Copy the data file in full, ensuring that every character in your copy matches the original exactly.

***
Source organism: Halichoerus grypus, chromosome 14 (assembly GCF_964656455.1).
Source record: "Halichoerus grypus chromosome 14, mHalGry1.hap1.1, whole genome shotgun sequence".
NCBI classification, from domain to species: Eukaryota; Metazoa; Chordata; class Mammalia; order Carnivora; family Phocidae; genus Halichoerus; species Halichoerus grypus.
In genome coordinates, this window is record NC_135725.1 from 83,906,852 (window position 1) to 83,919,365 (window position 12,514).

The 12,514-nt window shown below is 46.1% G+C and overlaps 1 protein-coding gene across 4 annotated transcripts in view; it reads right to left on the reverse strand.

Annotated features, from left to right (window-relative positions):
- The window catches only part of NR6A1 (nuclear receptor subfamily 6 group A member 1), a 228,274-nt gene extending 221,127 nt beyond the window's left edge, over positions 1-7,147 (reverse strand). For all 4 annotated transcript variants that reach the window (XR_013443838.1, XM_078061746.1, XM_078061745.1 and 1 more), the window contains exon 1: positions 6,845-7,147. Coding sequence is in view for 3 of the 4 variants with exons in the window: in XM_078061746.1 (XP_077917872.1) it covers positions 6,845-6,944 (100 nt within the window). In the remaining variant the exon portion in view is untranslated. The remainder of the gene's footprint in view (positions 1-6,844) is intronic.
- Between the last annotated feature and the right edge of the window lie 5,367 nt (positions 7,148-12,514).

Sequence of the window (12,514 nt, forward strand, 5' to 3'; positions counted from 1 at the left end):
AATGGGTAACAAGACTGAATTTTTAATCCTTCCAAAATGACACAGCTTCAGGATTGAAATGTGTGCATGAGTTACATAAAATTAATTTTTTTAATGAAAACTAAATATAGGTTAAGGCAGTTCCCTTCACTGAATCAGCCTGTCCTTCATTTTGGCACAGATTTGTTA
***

Source organism: Halichoerus grypus, chromosome 14 (assembly GCF_964656455.1).
Source record: "Halichoerus grypus chromosome 14, mHalGry1.hap1.1, whole genome shotgun sequence".
NCBI classification, from domain to species: Eukaryota; Metazoa; Chordata; class Mammalia; order Carnivora; family Phocidae; genus Halichoerus; species Halichoerus grypus.
In genome coordinates, this window is record NC_135725.1 from 83,906,852 (window position 1) to 83,919,365 (window position 12,514).

The 12,514-nt window shown below is 46.1% G+C and overlaps 1 protein-coding gene across 4 annotated transcripts in view; it reads right to left on the reverse strand.

Annotated features, from left to right (window-relative positions):
- The window catches only part of NR6A1 (nuclear receptor subfamily 6 group A member 1), a 228,274-nt gene extending 221,127 nt beyond the window's left edge, over positions 1-7,147 (reverse strand). For all 4 annotated transcript variants that reach the window (XR_013443838.1, XM_078061746.1, XM_078061745.1 and 1 more), the window contains exon 1: positions 6,845-7,147. Coding sequence is in view for 3 of the 4 variants with exons in the window: in XM_078061746.1 (XP_077917872.1) it covers positions 6,845-6,944 (100 nt within the window). In the remaining variant the exon portion in view is untranslated. The remainder of the gene's footprint in view (positions 1-6,844) is intronic.
- Between the last annotated feature and the right edge of the window lie 5,367 nt (positions 7,148-12,514).

Sequence of the window (12,514 nt, forward strand, 5' to 3'; positions counted from 1 at the left end):
AATGGGTAACAAGACTGAATTTTTAATCCTTCCAAAATGACACAGCTTCAGGATTGAAATGTGTGCATGAGTTACATAAAATTAATTTTTTTAATGAAAACTAAATATAGGTTAAGGCAGTTCCCTTCACTGAATCAGCCTGTCCTTCATTTTGGCACAGATTTGTTA